"American Idol" went "Back To The 80s" for their covers this week in the second run at eliminating someone from the Top 8 remaining finalists. You know the 80s, the decade of big hair, leg warmers, hair metal, New Wave, Reaganomics, the Exxon Valdez disasster, the Challenger tragedy, and the assimilation of personal computers into average homes. It's a decade remembered fondly for its excess and self-indulgence, the very factors that prompted the austerity and gloom backlash that highlighted the 90s' run-up to the end of the millenium and the possible ending of the world (by a returning religious messiah or a cascading crash of computer systems worldwide via the Y2K problem). But most of all, the music was great, mostly up-beat and fun. The Top 8 finalists tried to capture the spirit of the 80s on Wednesday night's performance show and, for the most part, succeeded. But in the attempt, viewers learned several things.
Season 7 winner David Cook guest mentored and -- who knew? -- he's excellent at constructive criticism. In fact, throughout the show, the finalists continued to praise and thank him for his insights. He was an excellent choice for the 80s music mentor because, as Lyndsey Parker at Yahoo Music noted in her April 9 recap, Cook remains the "master" of 80s remakes on "Idol," not to mention the only finalist to ever cover Duran Duran. She also pointed out Randy Jackson's absence from mentoring, especially considering that he is constantly referring to his days of working with the epitome of 80s pop rock, the band Journey.
Other things learned: Malaya Watson is neither a Chaka Kahn or an Aretha Franklin. And Sam Woolf, who was trying to battle back from receiving the least number of votes last week, was certainly no Cyndi Lauper. With that being said and given that bit of information, it shouldn't be difficult to deduce that these two serial bottom dwellers will again find themselves seated on the Silver Stools of Uncertainty during the Top 8 results show on Thursday night.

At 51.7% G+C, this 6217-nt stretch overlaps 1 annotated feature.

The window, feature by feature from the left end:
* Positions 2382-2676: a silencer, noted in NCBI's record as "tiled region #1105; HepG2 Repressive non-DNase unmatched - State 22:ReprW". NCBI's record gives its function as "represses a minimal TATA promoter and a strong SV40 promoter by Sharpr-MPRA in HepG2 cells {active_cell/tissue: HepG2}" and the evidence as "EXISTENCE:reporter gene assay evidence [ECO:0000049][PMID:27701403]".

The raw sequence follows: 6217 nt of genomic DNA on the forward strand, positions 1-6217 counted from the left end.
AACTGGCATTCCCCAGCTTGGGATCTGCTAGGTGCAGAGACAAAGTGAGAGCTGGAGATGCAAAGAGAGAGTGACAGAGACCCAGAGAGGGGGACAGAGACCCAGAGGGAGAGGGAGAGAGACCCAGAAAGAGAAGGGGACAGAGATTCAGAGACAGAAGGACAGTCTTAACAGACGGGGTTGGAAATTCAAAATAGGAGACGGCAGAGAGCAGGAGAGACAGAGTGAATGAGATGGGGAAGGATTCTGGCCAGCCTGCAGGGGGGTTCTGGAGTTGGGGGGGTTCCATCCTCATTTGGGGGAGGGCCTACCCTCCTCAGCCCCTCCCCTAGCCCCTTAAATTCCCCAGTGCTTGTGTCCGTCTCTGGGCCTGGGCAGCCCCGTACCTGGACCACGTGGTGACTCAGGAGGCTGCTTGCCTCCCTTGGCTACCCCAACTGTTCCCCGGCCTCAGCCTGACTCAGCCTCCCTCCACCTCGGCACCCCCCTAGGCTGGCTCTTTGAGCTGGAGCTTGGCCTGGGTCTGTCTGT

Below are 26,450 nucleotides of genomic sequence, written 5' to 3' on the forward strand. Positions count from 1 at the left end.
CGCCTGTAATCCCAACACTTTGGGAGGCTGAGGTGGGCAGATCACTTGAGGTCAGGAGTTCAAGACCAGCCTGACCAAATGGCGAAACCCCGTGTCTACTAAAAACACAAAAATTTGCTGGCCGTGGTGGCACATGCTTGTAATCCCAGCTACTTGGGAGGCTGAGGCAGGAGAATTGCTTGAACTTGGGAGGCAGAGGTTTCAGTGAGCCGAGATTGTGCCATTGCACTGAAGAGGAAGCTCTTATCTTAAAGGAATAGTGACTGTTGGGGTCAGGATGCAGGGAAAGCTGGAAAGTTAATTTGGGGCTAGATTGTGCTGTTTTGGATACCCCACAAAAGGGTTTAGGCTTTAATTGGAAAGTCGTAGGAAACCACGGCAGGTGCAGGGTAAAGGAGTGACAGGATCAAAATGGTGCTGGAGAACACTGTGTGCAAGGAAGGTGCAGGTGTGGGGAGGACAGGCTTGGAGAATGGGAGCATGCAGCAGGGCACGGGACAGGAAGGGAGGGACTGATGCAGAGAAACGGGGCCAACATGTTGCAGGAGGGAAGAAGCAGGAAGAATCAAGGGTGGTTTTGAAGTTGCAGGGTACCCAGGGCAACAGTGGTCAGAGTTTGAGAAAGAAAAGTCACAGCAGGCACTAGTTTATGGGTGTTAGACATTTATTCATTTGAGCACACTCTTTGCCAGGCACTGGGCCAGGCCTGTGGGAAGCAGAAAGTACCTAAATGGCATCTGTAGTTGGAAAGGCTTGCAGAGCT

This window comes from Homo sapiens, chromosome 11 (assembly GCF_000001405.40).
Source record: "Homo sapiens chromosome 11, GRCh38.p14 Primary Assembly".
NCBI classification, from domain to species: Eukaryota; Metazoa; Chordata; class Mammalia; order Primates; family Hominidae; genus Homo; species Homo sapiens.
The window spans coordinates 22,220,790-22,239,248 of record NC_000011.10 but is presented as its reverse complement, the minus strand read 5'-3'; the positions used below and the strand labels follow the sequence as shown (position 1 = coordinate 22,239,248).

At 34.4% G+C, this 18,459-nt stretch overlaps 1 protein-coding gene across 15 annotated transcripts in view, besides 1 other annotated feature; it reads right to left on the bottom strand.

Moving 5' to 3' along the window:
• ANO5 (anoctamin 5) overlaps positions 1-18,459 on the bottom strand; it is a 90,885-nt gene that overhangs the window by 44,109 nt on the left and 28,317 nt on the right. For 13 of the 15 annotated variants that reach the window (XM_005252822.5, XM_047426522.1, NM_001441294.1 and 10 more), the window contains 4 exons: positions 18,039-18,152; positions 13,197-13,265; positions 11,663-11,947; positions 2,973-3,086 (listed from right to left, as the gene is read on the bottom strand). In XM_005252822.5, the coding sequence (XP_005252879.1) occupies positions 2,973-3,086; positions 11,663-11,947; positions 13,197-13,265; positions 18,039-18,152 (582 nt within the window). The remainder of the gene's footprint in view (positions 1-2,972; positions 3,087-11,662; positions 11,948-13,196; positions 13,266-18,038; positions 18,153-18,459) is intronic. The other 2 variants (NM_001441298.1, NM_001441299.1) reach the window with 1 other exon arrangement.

But enough of the bad news for now. On to the good stuff...
Jena Irene got dealt the death spot. First up, the current frontrunner (according to professional oddsmakers) chose Joan Jett's "I Love Rock and Roll." Did she deliver? Did she ever. With a little jazzy piano intro, she vocally sauntered up to a driving bass and chorded arrangement that barely resembled the original -- and it didn't matter. It was that good. She set the bar extremely high for the night, and in the end, only a couple other finalists got up there with her.
Sad to say, one of those wasn't Dexter Roberts, who performed second. He chose a song that was perhaps a perfect choice, if only he had executed the lyrics as well as the band played behind him (and he acknowledged the lead guitarist at song's end). Not that he forgot the words. He did not. He just skipped a few as he went along, making some of the song appear somewhat disjointed.